Encyclopedia of Diasporas

2005 Edition
| Editors: Melvin Ember, Carol R. Ember, Ian Skoggard

Italian Diaspora

Reference work entry
DOI: https://doi.org/10.1007/978-0-387-29904-4_15

The narrow and mountainous peninsula of Italy, surrounded by the Mediterranean and located at the southern opening of multiple alpine passes, has long both forced and facilitated the departure of its inhabitants. Once the birthplace of peripatetic empire builders, merchants, sea-men and explorers, missionaries, scholars, artists, and musicians, Italy after 1800 contributed substantially to worker and refugee movements of such vast proportions that scholars have termed them the “proletarian mass migrations” (Hoerder, 1985, pp. 6–7). State making in Europe, the abolition of slavery in the Americas, the industrialization of Europe and North America, and the recruitment of settlers by new states to replace indigenous populations in the Americas and Australia drew residents of Italy into a world market for labor that eventually stretched across Europe, the Atlantic, and the Pacific. Almost 27 million persons—mainly unskilled men from rural districts—left Italy over the course of two...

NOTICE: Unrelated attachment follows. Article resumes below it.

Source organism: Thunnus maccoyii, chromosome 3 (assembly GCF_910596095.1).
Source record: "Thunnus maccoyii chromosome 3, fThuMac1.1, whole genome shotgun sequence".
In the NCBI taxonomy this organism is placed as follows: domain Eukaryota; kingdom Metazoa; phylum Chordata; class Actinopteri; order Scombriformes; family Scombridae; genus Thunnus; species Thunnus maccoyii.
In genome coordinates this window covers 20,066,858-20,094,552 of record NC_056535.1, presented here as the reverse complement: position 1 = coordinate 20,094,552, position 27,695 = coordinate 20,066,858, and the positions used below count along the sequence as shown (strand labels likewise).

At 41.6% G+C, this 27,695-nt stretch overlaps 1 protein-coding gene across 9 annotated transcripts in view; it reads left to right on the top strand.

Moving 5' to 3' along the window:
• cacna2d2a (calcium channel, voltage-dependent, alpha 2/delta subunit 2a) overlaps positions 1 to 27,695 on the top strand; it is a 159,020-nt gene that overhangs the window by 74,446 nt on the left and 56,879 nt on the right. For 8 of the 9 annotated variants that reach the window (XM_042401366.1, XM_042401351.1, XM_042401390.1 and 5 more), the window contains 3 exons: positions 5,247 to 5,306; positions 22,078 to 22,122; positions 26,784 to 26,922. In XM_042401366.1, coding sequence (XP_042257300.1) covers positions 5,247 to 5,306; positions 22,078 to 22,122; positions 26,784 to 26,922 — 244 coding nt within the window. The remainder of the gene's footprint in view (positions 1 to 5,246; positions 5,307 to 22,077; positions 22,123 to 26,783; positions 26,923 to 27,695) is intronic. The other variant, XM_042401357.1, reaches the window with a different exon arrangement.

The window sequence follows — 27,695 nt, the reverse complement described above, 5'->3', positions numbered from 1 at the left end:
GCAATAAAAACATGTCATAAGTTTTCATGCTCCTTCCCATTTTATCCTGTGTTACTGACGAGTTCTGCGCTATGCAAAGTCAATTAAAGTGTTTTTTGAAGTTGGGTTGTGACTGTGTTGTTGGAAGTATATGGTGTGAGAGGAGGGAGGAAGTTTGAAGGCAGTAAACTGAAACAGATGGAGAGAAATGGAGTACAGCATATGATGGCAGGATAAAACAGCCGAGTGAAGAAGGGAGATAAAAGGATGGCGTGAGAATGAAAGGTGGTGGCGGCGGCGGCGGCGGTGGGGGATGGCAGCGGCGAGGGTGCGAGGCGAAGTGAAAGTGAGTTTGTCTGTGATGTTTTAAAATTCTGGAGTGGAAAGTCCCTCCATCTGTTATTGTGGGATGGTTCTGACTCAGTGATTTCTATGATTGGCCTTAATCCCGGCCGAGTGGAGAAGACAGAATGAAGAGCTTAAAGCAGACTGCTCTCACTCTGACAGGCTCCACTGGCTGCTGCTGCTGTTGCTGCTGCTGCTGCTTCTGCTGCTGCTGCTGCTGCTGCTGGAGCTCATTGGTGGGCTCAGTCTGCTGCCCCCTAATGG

Labor Migrant Labor Movement Foreign Worker Guest Worker Catholic Priest 
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